This will be the Holy Father’s first trip abroad in about fifteen months as the outbreak of the Covid-19 pandemic and the subsequent restrictions on movement have posed a challenge to external travel. It is also the first-ever papal journey to Iraq.
The Apostolic visit begins on Friday morning when the Pope departs from Rome for Baghdad’s International Airport. He is slated to visit several cities including Mosul, Qaraqosh and Erbil.
As preparations enter into high gear, Vatican Secretary of State, Cardinal Pietro Parolin, released a video message highlighting the significance of this historic visit to the Middle Eastern nation and to its Christian communities.
Sign of closeness to the Church
Speaking to Vatican News, Cardinal Parolin described the Pope’s visit as a sign of his “closeness to the Catholic Church” in the country and to its dwindling Christian communities.
“We know that the Church has suffered a lot,” Cardinal Parolin said. “It has lost many Christians who have left Iraq for other countries.”
The Church, therefore, needs the presence of the Holy Father “to be encouraged and to continue her mission of witnessing Jesus Christ and the Gospel in the difficult situation in which she finds herself,” he said.
The presence of Christians in Iraq has significantly diminished in the past two decades. In 2003, before the deposal of Saddam Hussein, there were approximately 1.4 million Christians in the country. However, thousands of Christians were killed and many others fled for their lives in the face of violence and persecution under the 2014 – 2017 occupation of the Plain of Nineveh by the so-called Islamic State.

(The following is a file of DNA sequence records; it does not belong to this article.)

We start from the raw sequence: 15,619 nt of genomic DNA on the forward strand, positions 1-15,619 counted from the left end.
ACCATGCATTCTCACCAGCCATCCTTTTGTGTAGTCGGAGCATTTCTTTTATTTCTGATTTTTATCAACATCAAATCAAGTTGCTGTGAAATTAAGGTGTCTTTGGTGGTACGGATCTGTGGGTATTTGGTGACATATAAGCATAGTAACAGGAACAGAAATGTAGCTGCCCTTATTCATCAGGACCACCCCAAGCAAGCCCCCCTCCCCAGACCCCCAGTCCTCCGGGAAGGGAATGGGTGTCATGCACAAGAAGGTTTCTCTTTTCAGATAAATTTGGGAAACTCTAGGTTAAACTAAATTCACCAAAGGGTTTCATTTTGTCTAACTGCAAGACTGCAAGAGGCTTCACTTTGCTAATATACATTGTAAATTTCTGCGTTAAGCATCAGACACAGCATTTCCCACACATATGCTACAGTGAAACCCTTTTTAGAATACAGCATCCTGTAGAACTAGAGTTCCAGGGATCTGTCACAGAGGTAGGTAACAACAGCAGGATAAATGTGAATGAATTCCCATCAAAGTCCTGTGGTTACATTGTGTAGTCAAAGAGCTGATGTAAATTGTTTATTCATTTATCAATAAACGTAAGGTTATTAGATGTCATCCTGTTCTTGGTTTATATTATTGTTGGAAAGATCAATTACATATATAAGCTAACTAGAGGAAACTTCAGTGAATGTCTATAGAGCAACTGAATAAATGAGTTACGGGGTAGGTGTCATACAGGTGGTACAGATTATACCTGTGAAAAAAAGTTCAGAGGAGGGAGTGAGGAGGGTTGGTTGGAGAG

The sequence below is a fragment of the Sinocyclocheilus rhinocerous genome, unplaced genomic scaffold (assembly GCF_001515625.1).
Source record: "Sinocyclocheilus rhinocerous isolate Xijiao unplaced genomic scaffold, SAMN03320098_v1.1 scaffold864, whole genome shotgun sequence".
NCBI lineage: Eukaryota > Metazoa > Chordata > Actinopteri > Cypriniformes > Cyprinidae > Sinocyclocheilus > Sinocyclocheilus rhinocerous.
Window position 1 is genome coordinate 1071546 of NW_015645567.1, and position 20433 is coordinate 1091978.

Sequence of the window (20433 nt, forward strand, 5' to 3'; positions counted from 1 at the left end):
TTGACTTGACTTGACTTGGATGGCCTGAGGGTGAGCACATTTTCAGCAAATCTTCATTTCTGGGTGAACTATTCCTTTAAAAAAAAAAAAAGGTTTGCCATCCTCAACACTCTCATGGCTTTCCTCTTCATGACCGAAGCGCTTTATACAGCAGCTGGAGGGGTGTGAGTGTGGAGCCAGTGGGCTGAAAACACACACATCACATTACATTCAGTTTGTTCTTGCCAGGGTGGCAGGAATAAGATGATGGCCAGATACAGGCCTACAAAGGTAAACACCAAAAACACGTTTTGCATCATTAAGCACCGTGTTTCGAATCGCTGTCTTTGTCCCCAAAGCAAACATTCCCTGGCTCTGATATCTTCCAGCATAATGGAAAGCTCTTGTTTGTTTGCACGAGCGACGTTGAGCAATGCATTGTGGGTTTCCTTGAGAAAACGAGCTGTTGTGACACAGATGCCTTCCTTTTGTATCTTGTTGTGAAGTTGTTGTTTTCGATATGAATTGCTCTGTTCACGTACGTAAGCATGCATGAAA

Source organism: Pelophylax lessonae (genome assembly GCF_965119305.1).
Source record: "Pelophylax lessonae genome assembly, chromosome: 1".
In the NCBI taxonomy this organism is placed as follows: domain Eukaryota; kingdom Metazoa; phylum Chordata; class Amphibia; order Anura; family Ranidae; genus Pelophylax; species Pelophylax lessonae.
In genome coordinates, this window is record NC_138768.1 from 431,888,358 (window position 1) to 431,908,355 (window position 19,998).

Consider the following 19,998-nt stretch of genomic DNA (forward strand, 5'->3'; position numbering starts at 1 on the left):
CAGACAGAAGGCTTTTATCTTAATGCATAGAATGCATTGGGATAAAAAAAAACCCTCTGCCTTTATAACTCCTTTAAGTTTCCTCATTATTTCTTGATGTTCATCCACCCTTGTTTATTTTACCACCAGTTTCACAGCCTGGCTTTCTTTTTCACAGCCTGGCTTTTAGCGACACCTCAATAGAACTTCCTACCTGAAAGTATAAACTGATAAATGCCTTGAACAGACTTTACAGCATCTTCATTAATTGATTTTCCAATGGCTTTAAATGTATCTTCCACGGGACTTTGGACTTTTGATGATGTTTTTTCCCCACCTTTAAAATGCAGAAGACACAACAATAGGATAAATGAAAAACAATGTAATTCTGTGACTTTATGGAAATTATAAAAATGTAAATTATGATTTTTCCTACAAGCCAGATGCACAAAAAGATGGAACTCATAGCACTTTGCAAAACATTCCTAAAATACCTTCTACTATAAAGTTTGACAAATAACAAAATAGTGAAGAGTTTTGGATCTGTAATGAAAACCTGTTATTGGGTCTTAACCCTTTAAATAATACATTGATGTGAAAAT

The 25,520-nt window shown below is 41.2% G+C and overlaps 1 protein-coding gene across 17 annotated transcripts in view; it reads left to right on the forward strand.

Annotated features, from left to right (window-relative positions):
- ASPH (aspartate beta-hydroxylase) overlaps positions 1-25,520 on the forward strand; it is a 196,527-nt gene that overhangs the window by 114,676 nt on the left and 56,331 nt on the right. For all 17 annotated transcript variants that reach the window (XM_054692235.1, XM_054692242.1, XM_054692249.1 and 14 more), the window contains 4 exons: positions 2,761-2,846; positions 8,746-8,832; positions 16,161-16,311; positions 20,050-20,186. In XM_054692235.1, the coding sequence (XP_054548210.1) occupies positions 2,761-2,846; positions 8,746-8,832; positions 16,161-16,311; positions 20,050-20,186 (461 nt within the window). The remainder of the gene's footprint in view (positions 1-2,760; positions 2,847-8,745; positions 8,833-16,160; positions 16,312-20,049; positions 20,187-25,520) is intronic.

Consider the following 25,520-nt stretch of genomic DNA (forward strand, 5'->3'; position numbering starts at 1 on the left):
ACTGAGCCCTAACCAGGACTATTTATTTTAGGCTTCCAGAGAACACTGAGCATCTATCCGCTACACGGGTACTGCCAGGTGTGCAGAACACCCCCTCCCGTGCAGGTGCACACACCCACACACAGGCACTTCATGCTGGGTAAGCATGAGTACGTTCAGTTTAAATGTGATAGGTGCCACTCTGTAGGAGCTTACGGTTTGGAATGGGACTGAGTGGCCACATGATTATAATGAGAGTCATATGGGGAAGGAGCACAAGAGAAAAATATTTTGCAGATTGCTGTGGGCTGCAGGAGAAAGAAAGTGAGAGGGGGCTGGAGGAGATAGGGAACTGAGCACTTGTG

Boosting reconstructive efforts
Another positive dimension to the Pope’s visit, according to the Cardinal, is to “boost the efforts which have already started to reconstruct the country.
These efforts, he said, are carried out on many fronts, and include fighting corruption and sectarianism, and ensuring that everyone is treated equally – “giving to everyone their deserved places in the fabric of society notwithstanding their religious belonging or class.”
Of major importance also, is the interreligious significance of the Pope’s visit.
As part of his itinerary, the Pope will travel to the holy city of Najaf to meet with the Grand Ayatollah Ali al-Sistani, who is an influential Muslim cleric
Pope Francis has been an outspoken proponent of interfaith efforts. In February 2019, the Pope and the Grand Imam of al-Azhar in Cairo, Ahmed al-Tayeb, signed a historic declaration on Fraternity in Abu Dhabi.
The Pope’s visit, Cardinal Parolin concluded, will be an occasion of “interreligious dialogue, collaboration, understanding and fraternity between Christians and Muslims in view of the good of the country and its brighter future.”